Culture / Fiction / Food

The Mutton Run

Curtain Raiser 

Sunday mornings are characterized by sleeping in, late and prolonged breakfasts, multiple cups of coffee or tea, head buried in the newspaper, telly or the iPad depending on your age group and last but not least the ‘Mutton Run’ (a trip to your favorite local butcher to procure your choicest cuts of succulent mutton for the holiest and most anticipated of rituals – the Sunday afternoon fiesta (typically comprising of steamed Rice, Dal (optional), salad (Indian Style)/Cucumber Raita and but of course the star of the show, ‘Mangsa jhola’ (Mutton curry)).

The cooking of the mutton and the associated aromas (of the meat and the fat in particular, the oil and the various spices used to enhance and accentuate the flavor and aroma) wafting across the household teasing the nostrils and precipitating a mini flash flood of saliva in the mouths of the family members is as eagerly expected an event for the beneficiaries as is the act of the preceding ‘Mutton Run’ for the benefactor (read runner).  Some have this ‘act of greatness’ either thrust upon them as an heirloom in the shape of the passing of a baton of family tradition. Some acquire it from the society at large, influenced and inspired by this ‘noblest of acts’ during one’s formative years . But of course, there are a select few that are ‘born to run’…..I mean ‘born to mutton run’!

The Sunday Routine 

Post the 2nd cup of tea, I lumbered back to change into a freshly ironed pair of churidar-kurta (my Sunday attire to lend that extra air of sobriety to my persona). I headed out to Hussain’s mutton joint in our archaic yet trustee Hyundai Santro as the cuckoo clock chimed eight times.  The first wave of ‘early bird catches the worm runners’ throng the joint from 6:30 AM until 7:30 AM. The second big wave arrives post 8:30 AM. The intervening period is what I call the ‘golden hour’. You don’t want to be caught on either side of this window as the hordes mean the butcher is slammed his ‘delivery’ will suffer. Hence, the run must to be timed to perfection.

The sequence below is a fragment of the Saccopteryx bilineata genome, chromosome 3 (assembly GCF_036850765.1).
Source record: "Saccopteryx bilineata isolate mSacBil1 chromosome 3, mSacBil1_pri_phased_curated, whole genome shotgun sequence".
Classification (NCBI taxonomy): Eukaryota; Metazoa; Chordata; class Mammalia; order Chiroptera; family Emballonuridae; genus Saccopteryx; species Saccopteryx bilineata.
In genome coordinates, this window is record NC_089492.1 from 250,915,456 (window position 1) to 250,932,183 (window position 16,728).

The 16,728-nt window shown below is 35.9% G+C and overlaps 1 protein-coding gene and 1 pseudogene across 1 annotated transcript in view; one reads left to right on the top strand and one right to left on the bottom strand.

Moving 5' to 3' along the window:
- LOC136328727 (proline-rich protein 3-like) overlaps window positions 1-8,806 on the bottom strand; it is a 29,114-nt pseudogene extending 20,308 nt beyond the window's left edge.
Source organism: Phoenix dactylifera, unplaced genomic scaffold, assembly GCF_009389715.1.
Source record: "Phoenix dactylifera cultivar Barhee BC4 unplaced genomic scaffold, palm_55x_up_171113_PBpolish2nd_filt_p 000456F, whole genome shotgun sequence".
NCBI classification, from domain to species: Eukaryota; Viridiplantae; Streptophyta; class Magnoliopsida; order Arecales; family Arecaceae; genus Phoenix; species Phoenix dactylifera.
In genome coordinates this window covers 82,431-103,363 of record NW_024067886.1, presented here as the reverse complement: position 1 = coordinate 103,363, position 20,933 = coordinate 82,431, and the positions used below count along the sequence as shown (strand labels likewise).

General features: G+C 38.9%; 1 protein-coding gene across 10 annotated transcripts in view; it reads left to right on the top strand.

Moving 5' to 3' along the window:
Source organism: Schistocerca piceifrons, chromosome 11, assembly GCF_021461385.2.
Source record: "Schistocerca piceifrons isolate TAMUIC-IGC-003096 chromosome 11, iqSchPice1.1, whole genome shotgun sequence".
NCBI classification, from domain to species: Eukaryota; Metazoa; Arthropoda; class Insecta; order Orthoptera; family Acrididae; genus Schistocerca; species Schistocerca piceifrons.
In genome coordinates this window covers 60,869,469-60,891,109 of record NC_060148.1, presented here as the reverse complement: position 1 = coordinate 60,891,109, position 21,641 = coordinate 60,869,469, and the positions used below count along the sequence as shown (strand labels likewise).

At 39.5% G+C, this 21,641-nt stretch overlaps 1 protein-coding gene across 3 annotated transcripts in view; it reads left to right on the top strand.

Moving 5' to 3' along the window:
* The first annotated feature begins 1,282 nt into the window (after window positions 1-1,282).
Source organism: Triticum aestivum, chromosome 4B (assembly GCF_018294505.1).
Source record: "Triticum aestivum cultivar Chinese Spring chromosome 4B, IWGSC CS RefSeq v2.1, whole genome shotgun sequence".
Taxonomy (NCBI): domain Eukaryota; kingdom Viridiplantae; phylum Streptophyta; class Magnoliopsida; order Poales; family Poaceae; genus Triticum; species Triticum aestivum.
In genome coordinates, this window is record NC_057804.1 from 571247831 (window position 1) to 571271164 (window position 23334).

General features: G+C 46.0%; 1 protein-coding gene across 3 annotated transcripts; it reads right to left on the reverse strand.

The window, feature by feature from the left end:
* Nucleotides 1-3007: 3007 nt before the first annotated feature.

You see the choice of ride is equally important as you don’t want to roll-in in a big swanky ride lest you exude that patrician vibe and thereby upset the sensibilities of the plebeian butcher and the many of his clientele as well as get extorted by the butcher himself. The image you are wanting to project is that you are one of them but a first among equals.

Did I tell you already that the ‘run’ must be meticulously planned and executed to perfection in order to secure the tenderest most flavorful meat there is?? Sorry, I just cannot emphasize this enough!

You disembark from the car and immediately Hussain (the butcher) and his assistant’s eyes distract from the job at hand and track the familiar sight of the creaseless Kurta clad ‘gentleman’ and a faint smile is contrived by both in acknowledgement of the arrival.

I nod in response with self-importance writ all over that gesture.

“Sir Kete debi?”, (How much Sir?)Hussain asks.

“Dedha kilo”, (One and half Kilograms) I responded with the best baritone my vocal cords can summon to scoop up that extra dollop of gravitas (much required in this setting).

And then I’m relegated to being a mute spectator for the next 20 mins. I stand there and witness a steady stream of ‘runners’ roll in and out. The expression upon egress even on the most hardened of faces is always one of ‘absolute relief ‘ and ‘extreme satisfaction’ (the kind you experience when you  run into the loo bursting at the seams and immediately relax the anal muscles to let loose a barrage of fecal matter). Veni, Vidi Vici! (I came, I saw, I conquered).

The ‘Natural’

“Seita nuhen ma, Phadiyaru de, Aau tike seena ru daunu, Kaleeja paka, gurda jamma deni, charbi etiki tike?!”. (Not from there; Carve me a piece from the leg/rump, give me some more from the shoulder/foreleg, no kidneys please, Is that all the fat?!), a ‘veteran runner’ discharges a volley of verbal bullets from his well maintained semi-automatic weapon. A natural (remember the born to run variety!) and years of running mean he has ‘developed’ all the tricks there are to learn. He can run zig-zag, sideways, backwards, in circles and of course blindfolded and yet he will take home the ‘prize’ every single time. Ladies and Gents, practice does indeed make perfect!

The ‘Others’